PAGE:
Their ability to create music of current relevance without ever straying from their early influences of synth-rock when first starting out back in 1986 has served Fatal Casualties well over the years. The first track to appear from the forthcoming album – No Heaven – continues that heritage of theirs.
Each time Fatal Casualties disappear from view for a while, it is easy to contemplate that they may well be taking another two decade break as they did between 1991 and 2010, rather than busying themselves with writing and recording a new LP.
With only a couple of tracks to hear, perhaps that is good in some way, as I don’t have another clean handkerchief to hand to dab away the tear streaked eyes.
Wolves – the newest track – flutters the heart with its luscious combinations of keys, percussion, strings and expansive vocal in a just over three and five sixths of a minutes composition that wrest highs and lows of mood from the listener as it bobs around the room.
Whilst the underpinning of Wolves is of a sense worried timidity towards others, ultimately, there is a thought that rather than throwing barbs at all around – a reach of invitation can result in a healing of the silos of self-imagined fear.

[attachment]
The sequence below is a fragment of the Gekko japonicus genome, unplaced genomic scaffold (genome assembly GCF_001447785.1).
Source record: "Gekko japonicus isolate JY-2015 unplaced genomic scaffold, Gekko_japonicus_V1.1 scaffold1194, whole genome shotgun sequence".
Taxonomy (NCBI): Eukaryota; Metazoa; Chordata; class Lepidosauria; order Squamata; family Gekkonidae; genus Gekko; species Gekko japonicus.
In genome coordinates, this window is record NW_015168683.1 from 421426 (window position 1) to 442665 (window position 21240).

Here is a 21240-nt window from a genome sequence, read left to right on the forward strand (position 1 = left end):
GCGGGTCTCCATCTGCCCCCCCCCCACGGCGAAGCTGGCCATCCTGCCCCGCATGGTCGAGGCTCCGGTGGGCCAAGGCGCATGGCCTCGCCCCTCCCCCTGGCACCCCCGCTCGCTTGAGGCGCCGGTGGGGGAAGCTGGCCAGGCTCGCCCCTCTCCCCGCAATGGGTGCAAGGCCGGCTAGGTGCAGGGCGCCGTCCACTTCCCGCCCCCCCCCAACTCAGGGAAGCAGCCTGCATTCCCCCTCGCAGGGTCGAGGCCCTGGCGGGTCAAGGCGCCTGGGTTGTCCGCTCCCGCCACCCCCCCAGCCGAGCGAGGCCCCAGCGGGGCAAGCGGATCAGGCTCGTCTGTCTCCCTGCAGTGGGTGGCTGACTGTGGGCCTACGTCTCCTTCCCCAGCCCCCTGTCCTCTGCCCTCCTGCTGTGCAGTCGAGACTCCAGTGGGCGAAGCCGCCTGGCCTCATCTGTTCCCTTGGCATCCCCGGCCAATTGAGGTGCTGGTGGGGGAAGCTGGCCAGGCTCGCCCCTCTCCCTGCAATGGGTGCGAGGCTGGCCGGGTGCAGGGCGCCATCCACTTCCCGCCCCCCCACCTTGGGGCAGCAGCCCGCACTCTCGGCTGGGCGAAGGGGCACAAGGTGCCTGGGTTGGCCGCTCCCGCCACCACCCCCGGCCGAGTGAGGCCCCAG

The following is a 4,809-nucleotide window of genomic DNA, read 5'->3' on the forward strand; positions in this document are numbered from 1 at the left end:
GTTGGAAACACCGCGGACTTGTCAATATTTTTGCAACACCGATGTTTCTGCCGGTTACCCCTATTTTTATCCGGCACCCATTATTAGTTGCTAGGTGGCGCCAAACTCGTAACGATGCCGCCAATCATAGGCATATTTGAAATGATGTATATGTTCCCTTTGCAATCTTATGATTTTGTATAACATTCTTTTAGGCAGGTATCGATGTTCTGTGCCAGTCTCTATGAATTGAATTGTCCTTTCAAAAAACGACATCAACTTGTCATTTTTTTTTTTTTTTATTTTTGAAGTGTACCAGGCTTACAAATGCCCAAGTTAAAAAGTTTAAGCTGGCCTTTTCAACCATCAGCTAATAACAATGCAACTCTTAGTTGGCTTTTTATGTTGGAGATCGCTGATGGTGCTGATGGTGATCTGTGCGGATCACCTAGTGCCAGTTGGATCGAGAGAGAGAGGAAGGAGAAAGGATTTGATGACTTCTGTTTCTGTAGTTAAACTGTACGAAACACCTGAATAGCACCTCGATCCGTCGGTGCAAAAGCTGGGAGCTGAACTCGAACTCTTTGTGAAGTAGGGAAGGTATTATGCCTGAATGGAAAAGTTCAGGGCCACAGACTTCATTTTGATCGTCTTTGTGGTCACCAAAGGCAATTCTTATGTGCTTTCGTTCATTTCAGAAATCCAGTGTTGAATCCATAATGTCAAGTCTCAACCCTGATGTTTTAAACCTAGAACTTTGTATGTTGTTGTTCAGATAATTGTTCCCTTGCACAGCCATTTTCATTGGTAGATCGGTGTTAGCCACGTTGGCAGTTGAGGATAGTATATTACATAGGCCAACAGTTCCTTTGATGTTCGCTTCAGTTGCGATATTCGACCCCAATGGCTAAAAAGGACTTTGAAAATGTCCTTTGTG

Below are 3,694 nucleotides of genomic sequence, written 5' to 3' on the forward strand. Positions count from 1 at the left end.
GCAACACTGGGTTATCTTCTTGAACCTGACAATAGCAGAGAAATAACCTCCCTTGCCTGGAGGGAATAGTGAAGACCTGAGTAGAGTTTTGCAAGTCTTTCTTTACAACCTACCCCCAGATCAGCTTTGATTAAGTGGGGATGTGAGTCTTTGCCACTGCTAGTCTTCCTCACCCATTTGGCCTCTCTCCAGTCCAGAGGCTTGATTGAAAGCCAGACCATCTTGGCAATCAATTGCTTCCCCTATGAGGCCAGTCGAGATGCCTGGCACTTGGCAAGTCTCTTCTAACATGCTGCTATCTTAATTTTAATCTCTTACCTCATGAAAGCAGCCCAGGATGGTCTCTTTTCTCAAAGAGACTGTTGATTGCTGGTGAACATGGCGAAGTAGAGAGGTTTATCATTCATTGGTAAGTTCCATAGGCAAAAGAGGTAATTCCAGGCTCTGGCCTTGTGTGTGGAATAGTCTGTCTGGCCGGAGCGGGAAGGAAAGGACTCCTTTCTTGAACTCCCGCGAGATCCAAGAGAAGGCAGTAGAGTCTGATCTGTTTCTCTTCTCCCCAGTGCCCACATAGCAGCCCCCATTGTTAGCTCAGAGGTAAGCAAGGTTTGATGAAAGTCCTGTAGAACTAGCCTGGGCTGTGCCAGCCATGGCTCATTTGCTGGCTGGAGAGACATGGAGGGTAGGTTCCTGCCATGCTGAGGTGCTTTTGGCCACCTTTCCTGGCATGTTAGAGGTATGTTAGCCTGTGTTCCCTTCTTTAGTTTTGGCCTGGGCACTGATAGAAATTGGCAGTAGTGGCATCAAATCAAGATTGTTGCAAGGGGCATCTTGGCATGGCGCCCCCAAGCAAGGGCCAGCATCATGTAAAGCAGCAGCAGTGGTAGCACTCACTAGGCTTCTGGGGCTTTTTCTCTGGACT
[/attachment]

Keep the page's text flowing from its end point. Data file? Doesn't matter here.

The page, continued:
The US trippy-rock duo The Soft Underground release the LP Morning World on the 27th of July.
The Soft Underground
A follow-up to the 2015 album Lost In Translation (available on bandcamp) Morning World, on the basis of the first of the eleven tracks on the album – Rachel – is set to be an equally Psilocybin moment in time and probably best heard with a pot of tea to hand whilst gazing at the purple dragons floating on the ceiling.
That rumble on hitting play – for those of become of more nervous disposition whilst staring glassy eyed – isn’t as I thought moles digging up the foundations and felt the need to investigate rather the delightful demeanour of Rachel bubbling out of the speakers.
The follow-up release to the 2016 LP The Space Tape (available on bandcamp) has, on the basis of the first track to surface from the album – Sticky Baby – a more relaxed and natural feeling. Perhaps borne from the initial reveal having an urgency of ideas to make a stamp, or that they have got to know each other better, as although still very much centred around David Cunningham, what was a live performance line-up has become an organic being with everyone chipping through ideas and shaping songs, it may even be something else, however, whatever it may be – it is, to me, a change for the better.
Two days of live track studio recordings certainly help to give the music an honesty which is palpable through the speakers and going by Sticky Baby, Dolphin Man Returns, will be an LP to add to the collection of ‘time to unwind and relax the mind’ playlist.